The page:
I enjoyed it so much I kept it for the next day as well, swapping the 100-400 for the 50-140 f2.8, keeping the 1.4x teleconverter.
Chatting with the Fuji reps and to X-Photographer Jeff Carter (who is also the FIA Media Rep) along with the other SportsCarGlobal Fuji guinea pigs was very revealing. Fuji are seemingly extremely quick to recognise issues and to release fixes as well as taking suggestions on board with equally speedy releases of software. Something that the established big players could maybe learn from?
The Sunday of the WEC 6HSilverstone dawned slightly better than the Saturday, it didn’t snow for starters.
For the pitlane walkabout I only took the Fuji, leaving my trusty Nikon in the Media Centre. The freedom of movement was a revelation, not having to swing a heavy lump around allowed quick changes of position and to move amongst the crowd with far greater ease.
Now feeling more comfortable with the Fuji menus and system I decided that whilst the bulk of my shooting for the race would be with the Nikon, I would play with the Fuji, trying to push myself and it to produce some more creative output. This worked up to a point, but this did show how much you do get used to the settings and performance of a camera that you are familiar with and also how the hand holds you use sometimes don’t translate over to smaller kit.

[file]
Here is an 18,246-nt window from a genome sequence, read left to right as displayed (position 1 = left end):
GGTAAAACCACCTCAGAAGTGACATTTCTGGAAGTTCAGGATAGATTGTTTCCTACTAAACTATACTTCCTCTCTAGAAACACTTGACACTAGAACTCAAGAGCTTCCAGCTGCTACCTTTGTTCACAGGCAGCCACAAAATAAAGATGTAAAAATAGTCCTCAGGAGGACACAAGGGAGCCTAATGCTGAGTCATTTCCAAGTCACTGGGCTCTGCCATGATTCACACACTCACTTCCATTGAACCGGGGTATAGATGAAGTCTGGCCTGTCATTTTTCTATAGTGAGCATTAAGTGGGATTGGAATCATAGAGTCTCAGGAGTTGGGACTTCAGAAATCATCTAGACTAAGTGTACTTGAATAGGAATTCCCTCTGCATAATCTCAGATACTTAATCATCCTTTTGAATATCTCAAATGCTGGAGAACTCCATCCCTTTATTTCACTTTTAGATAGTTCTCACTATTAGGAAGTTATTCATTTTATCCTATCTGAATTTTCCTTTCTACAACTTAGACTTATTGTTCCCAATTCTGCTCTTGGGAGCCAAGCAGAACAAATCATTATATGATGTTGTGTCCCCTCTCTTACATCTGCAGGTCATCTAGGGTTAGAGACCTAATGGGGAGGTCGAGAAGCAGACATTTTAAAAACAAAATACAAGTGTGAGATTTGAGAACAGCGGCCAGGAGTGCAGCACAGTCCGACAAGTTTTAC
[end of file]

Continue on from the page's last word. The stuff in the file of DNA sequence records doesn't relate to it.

I found I was over exposing quite a few shots and couldn’t work out why. Then it dawned on me, I was moving the aperture ring by accident, it not having a lock (that I could see). This was annoying, but not something that was insurmountable, especially as I now recognised why and how it was occurring.
The upshot was that I didn’t get as much useable output from the Fuji on the Sunday as I did on the Saturday, but I can’t lay all the blame on the Fuji, that would be unfair. I’d started to push the comfort envelope I had and the lack of experience with the settings and hardware was starting to show, but this would be true of any new camera system and I still remained surprised and pleased with what I was able to produce with so little experience of the hardware. It really does bode well for a future of Fuji shooting should I decide to go that way.